10 Most Precious Places on Earth—And How to Save Them
In 2007 the Galapagos were considered endangered—today they're not. If only all of our planet's treasures could be so lucky. In honor of Earth Day, we present 10 places our world depends on most—and how you can help preserve them.
At current deforestation rates, 55 percent of the Amazon's 1.4 billon acres of rain forests could be gone by 2030. (Overexpansion of agriculture, illegal logging, and climate change are all to blame.) The rain forests, which are home to 30 million indigenous people and one-tenth of the world's known species, also contain up to 140 billion metric tons of carbon, which helps stabilize the global climate.
Donate: Founded by a pair of tropical ecologists in 1999, the Amazon Conservation Association works to protect the region's biodiversity. amazonconservation.org
Go green: Ecuador-based Tropic introduces visitors to the Huaorani, an indigenous Amazonian tribe whose members lend tips on tree climbing, kayaking nearby rivers, and face painting with achiote paste. Travelers bunk at an eco-lodge run by the Huaorani, and meals are crafted from local produce. 202/657-5072, tropiceco.com. Five-day trips from $860 per person.
Increased carbon dioxide emissions are causing glaciers in the Alps to melt rapidly; according to scientists, most of them could be gone by as early as 2030. In some areas of the 600-mile mountain range, glaciers are shrinking by 3 percent every year. This obviously has dire implications, both in terms of physical catastrophes (massive flooding, which would impact the Alps' 13 million residents) and economic disasters (the Alps thrive on ski tourism, with more than 120 million annual visitors). In 2006, a Swiss ski-resort owner devised a creative solution to keep glaciers cold: He wrapped one in a 43,000-square-foot fleece blanket. Other resort owners soon followed suit and scientists have since experimented with wool, hemp, and plastic coverings. Also at stake: the region's 30,000 animal species and 13,000 plant species.
Donate: The World Wildlife Foundation's European Alpine Program is dedicated to preserving the region's biodiversity. wwf.panda.org
Go green: If you're traveling with Utah-based Alpenwild, expect to use public transportation, sleep in local inns—and see incredible scenery. The company's Best of the Alps tour leads hikers through lush forests and picturesque villages before hitting Zermatt, at the base of the Matterhorn, and the Jungfrao Mountains, home to the Aletschgletcher, Europe's longest glacier. 800/532-9488, alpenwild.com. From $3,495 per person.
By the year 2020, we could lose...
Virunga National Park, Democratic Republic of the Congo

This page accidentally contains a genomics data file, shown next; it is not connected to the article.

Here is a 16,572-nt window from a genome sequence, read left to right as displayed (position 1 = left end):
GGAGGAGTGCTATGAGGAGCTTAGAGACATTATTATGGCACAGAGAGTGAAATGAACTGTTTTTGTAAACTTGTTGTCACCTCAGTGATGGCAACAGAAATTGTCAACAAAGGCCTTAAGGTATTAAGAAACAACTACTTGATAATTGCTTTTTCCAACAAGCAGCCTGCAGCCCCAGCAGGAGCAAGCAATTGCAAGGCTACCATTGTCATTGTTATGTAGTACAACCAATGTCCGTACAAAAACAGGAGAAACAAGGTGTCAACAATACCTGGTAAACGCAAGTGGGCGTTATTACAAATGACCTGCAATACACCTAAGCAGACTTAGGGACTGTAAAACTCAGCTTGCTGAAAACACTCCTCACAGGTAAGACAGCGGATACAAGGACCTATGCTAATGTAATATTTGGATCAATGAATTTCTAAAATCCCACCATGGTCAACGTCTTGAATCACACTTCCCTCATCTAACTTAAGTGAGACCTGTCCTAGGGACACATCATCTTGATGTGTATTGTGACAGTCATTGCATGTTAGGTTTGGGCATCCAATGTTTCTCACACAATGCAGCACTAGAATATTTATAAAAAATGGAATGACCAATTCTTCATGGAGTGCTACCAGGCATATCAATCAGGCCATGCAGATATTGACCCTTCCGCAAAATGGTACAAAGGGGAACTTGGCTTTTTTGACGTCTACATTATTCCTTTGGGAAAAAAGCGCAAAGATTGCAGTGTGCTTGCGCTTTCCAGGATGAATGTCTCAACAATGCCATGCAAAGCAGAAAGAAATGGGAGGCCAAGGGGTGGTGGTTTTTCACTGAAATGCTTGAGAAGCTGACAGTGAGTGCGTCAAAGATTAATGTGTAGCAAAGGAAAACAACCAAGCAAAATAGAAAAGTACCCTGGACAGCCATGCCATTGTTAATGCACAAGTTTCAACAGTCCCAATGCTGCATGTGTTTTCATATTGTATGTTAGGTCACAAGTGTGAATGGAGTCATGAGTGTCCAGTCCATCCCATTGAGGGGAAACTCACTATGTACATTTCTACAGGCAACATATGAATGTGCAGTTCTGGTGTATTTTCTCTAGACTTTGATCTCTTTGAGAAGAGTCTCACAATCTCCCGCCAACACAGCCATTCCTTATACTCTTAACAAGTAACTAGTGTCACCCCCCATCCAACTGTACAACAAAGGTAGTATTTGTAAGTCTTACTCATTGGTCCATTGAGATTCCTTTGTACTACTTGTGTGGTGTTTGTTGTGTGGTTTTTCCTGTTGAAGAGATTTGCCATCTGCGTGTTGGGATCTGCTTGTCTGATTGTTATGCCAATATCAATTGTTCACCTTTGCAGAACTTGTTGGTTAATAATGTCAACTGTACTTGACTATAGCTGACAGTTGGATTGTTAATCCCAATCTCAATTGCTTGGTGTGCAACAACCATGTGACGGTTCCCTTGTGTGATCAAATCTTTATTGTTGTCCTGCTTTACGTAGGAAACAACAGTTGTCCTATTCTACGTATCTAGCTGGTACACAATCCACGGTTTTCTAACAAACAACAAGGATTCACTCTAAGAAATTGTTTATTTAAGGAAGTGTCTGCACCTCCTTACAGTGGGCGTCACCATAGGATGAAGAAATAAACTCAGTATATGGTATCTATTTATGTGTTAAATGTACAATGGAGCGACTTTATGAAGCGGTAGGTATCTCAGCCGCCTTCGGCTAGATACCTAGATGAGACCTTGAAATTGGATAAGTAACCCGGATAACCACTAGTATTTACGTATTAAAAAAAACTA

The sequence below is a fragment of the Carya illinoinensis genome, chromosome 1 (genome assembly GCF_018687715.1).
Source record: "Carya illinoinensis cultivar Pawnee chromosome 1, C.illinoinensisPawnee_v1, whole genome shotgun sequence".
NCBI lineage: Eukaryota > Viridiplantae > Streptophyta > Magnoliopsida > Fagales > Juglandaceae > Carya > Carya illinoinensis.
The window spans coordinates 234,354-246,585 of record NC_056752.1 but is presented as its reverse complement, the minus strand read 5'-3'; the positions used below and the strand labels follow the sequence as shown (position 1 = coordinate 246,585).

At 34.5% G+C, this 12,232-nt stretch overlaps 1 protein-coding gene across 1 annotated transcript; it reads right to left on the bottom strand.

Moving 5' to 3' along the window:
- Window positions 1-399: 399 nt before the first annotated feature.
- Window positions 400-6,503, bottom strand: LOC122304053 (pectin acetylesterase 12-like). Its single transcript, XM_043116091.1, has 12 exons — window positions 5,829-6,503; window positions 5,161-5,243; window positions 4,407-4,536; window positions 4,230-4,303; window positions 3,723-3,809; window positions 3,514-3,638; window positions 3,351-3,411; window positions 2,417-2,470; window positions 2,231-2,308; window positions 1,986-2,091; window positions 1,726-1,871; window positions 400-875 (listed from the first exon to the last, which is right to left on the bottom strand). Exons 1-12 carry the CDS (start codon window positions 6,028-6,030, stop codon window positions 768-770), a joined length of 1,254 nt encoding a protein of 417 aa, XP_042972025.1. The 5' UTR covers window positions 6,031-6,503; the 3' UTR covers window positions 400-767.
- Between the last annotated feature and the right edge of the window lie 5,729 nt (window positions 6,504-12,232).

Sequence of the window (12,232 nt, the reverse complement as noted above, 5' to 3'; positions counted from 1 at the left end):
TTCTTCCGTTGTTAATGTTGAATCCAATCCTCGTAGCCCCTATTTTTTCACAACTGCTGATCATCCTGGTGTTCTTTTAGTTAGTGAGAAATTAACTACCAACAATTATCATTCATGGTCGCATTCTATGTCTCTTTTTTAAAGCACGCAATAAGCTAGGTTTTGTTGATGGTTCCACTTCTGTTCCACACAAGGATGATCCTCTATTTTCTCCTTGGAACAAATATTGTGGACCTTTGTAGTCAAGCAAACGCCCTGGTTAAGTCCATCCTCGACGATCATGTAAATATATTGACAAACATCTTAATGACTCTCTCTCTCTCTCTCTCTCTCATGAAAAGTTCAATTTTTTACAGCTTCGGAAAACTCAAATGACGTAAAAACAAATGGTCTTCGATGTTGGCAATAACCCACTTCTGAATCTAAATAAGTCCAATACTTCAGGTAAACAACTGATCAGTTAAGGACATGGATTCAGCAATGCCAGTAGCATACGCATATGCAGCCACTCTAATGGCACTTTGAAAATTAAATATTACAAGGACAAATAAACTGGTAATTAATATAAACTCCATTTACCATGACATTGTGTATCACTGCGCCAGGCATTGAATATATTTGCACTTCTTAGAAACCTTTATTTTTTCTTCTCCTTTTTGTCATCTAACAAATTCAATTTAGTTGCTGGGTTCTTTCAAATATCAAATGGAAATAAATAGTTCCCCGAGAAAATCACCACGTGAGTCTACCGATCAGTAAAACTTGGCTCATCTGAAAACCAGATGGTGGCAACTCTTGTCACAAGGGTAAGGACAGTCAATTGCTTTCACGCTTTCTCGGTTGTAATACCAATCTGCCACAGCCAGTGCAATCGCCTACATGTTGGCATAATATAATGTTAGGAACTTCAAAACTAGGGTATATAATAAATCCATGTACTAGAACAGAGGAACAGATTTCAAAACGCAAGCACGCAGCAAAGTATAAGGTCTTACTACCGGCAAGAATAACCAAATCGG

Founded in 1925, Africa's oldest national park covers nearly two million acres and includes savannas, swamps, and ice fields. It also contains the highest biological diversity of any national park in Africa, with 2,000 plant species, 706 bird species, and 218 mammal species, including hippos and one-third of the world's mountain-gorilla population. Virunga has been in trouble for nearly 20 years—poaching and habitat destruction are to blame—but a huge problem is its location: it sits near a war zone. The park lies within the Democratic Republic of the Congo, but borders Rwanda. Rebel soldiers from the Forces for the Liberation of Rwanda (believed to have been involved with the Rwandan genocide in 1994) operate within the park, and more than 140 rangers have been killed in the line of duty since 1996. Virunga's hardwood forests are also being destroyed to support an illegal charcoal trade—if that keeps up, most of the trees in southern Virguna will disappear in 10 years.
Donate: Give directly to Virunga National Park; your money goes towards guarding mountain gorillas (you can pick an individual animal or an entire gorilla family to protect) and other conservation efforts. gorillacd.org
Go green: Safely visit the park with Congo-based Kivu Travel, which offers a five-day Gorilla and Volcano tour that includes a climb up the Nyiragongo volcano and a visit to Virunga's gorillas. kivutravel.net. From $1,650 per person.
Great Barrier Reef, Australia
Stretching 1,429 miles, Australia's Great Barrier Reef is the world's largest and most diverse reef system—and it could be gone in 100 years. Coral cover alone has been reduced by half in the last 50 years, and the GBR as a whole only has a 50 percent chance of survival if global CO2 emissions aren't cut by at least 25 percent by 2020. It's no surprise, then, that climate change is partly to blame. (Another culprit: agricultural run-off from farms, which affects water quality and creates algae blooms.) When the ocean warms up, the higher temperatures harm the more than 2,900 coral reefs, along with its 1,500 species of fish, 134 species of sharks and rays, 30 species of marine mammals like whales and dolphins, and 23 species of marine reptiles, including sea snakes and turtles. According to the World Wildlife Fund, more than 1,000 starving turtles washed up on Australian shores in 2011. Their main food source, sea grass, had been wiped out by erratic weather like floods and cyclones. Australia's economy also depends on the reef: Industries like tourism and fishing rake in an annual $5.4 billion and employ 63,000 people.